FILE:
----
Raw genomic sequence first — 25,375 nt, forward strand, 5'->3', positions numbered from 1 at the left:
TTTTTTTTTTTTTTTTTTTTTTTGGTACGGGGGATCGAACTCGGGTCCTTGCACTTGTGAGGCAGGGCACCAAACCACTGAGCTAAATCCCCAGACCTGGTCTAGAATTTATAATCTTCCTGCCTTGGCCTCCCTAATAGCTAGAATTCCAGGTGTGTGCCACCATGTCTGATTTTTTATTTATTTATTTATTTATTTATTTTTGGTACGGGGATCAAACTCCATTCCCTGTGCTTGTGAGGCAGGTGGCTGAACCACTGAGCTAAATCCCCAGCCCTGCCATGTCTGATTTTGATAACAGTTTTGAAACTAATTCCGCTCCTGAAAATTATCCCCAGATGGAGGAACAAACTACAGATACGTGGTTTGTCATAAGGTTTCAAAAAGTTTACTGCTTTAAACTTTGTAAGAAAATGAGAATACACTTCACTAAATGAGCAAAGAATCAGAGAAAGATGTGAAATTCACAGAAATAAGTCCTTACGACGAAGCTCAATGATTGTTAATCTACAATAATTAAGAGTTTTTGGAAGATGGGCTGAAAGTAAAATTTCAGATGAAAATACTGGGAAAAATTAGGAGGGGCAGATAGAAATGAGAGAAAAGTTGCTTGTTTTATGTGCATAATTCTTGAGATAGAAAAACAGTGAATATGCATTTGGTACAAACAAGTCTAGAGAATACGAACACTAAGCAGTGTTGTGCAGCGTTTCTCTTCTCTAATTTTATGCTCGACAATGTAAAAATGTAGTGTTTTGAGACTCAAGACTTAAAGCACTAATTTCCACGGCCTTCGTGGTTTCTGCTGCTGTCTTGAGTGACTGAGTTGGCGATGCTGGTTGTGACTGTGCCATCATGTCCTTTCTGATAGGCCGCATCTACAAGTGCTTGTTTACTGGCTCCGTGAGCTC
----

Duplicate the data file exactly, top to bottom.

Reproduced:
Raw genomic sequence first — 25,375 nt, forward strand, 5'->3', positions numbered from 1 at the left:
TTTTTTTTTTTTTTTTTTTTTTTGGTACGGGGGATCGAACTCGGGTCCTTGCACTTGTGAGGCAGGGCACCAAACCACTGAGCTAAATCCCCAGACCTGGTCTAGAATTTATAATCTTCCTGCCTTGGCCTCCCTAATAGCTAGAATTCCAGGTGTGTGCCACCATGTCTGATTTTTTATTTATTTATTTATTTATTTATTTTTGGTACGGGGATCAAACTCCATTCCCTGTGCTTGTGAGGCAGGTGGCTGAACCACTGAGCTAAATCCCCAGCCCTGCCATGTCTGATTTTGATAACAGTTTTGAAACTAATTCCGCTCCTGAAAATTATCCCCAGATGGAGGAACAAACTACAGATACGTGGTTTGTCATAAGGTTTCAAAAAGTTTACTGCTTTAAACTTTGTAAGAAAATGAGAATACACTTCACTAAATGAGCAAAGAATCAGAGAAAGATGTGAAATTCACAGAAATAAGTCCTTACGACGAAGCTCAATGATTGTTAATCTACAATAATTAAGAGTTTTTGGAAGATGGGCTGAAAGTAAAATTTCAGATGAAAATACTGGGAAAAATTAGGAGGGGCAGATAGAAATGAGAGAAAAGTTGCTTGTTTTATGTGCATAATTCTTGAGATAGAAAAACAGTGAATATGCATTTGGTACAAACAAGTCTAGAGAATACGAACACTAAGCAGTGTTGTGCAGCGTTTCTCTTCTCTAATTTTATGCTCGACAATGTAAAAATGTAGTGTTTTGAGACTCAAGACTTAAAGCACTAATTTCCACGGCCTTCGTGGTTTCTGCTGCTGTCTTGAGTGACTGAGTTGGCGATGCTGGTTGTGACTGTGCCATCATGTCCTTTCTGATAGGCCGCATCTACAAGTGCTTGTTTACTGGCTCCGTGAGCTC